Loretto Community Visit, Day 3: Renewal and Emerging Forms

Today started with a walk to the woods, and sitting in silence. Mary Swain, a community member and Sister here, walks out to the chapel in the woods every morning for 30 minutes of contemplative silence. So we left the novitiate at 6:30am, and walked out to Cedars of Peace, the retreat center of Loretto that is located just a 10 minute walk away into the woods. Cedars of Peace is a collection of hermitages where people take individual silent retreats. Within that small compound, once you walk past hermitages with names like Hope and Namaste, down the cedar path and next to the labyrinth, there is a small chapel that feels more like a meditation room. Walking into it, you take off your shoes and enter into the chapel. There are cushions for four people to sit, two chairs, and windows as large as the walls themselves to look into the woods.

After 30 minutes of silence, where I probably realistically experienced more like 30 seconds of internal silence, I still felt renewed. Just being in the space helped me feel present, grounded, and connected to place. This is what I consider one of the greatest gifts of Sisters’ communities: there is always space to pause, even – and perhaps especially – in the midst of an active life.

Later this morning, I started my meetings with community members. From talking with the community archivist, to lunch with the Emerging Forms Committee, and finally an afternoon conversation with a Loretto who marched in Selma in 1964, it was another incredible day of learning the stories of this community.

Eleanor Craig, the archivist, shared with me even more context for the history and renewal of the Loretto’s. As I learned from Eleanor, renewal of the community started beforeVatican II. In fact, much of the 1950s actually paved the way for more changes to be implemented in the 1960s. And Loretto Sisters were often a part of these global conversations about the future of religious life – from Loretto Sisters studying theology in Europe in the 1950s and learning the ideas that fed into Vatican II, and then Mary Luke Tobin being able to audit Vatican II. Coming out of these changes, the community started to write a new rule for their community, although rather than understanding it as a rule, it was considered a guideline for life. It was called I Am The Way, and was drafted, edited, and revised over 30 years, starting in 1967 and being approved by the Vatican in 1997. This document still feels very alive today in this community.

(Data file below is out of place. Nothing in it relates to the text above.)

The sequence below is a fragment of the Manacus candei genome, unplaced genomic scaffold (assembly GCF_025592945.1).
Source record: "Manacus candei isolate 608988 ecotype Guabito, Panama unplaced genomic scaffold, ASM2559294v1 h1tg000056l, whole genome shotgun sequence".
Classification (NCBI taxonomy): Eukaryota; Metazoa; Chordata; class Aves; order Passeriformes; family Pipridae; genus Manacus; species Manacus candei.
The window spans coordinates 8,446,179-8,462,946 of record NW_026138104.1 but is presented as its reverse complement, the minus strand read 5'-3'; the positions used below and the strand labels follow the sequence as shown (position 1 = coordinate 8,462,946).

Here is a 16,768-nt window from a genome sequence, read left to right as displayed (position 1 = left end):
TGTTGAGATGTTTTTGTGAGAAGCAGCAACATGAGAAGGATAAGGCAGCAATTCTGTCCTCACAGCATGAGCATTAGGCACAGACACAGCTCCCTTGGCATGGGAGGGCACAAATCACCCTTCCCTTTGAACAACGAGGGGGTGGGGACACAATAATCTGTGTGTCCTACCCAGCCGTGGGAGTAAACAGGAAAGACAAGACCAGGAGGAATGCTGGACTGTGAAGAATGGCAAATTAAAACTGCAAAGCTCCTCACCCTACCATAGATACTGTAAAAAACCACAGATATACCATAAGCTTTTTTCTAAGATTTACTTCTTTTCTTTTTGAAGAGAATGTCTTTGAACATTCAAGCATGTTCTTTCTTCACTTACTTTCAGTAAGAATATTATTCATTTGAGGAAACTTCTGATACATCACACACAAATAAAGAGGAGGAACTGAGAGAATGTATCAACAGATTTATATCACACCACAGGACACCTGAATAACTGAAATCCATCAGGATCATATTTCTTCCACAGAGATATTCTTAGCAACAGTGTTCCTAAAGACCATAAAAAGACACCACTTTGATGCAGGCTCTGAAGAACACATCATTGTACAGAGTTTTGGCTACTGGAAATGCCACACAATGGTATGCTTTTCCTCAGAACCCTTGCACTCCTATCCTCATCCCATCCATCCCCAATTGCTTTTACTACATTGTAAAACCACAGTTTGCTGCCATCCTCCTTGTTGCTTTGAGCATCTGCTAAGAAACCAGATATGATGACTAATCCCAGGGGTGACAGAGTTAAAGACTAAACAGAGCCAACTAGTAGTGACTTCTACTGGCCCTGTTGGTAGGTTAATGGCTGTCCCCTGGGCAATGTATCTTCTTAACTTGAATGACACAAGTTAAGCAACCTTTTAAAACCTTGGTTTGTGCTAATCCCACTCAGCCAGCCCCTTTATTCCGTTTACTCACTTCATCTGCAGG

Around this same time of the original drafting of this document, the community also started to consider the role of co-members in the community. Originally called for by Sisters who were leaving their vowed life but still wanted to associate deeply with the community, the structure of “co-members” was created in the 1970s. Co-members include both women and men of different affiliations and traditions who share the Loretto mission: “to work for justice and act for peace because the gospel urges us.” Today, the Loretto Community includes both the Sisters of Loretto, who are vowed, and co-members, who tend to not be vowed. But as I’ve mentioned, in November 2017, two co-members took vows and started another way of deepening in this community.

If you look on their website, the Loretto’s have a Belonging tab that includes the Sisters, co-membersLoretto Volunteers, and Loretto Circles. As they expand their sense of who belongs, or who counts, in the community, the Emerging Forms committee is holding some of the imagination and direction forward. This is who I spent a nice, long three-hour lunch conversation with.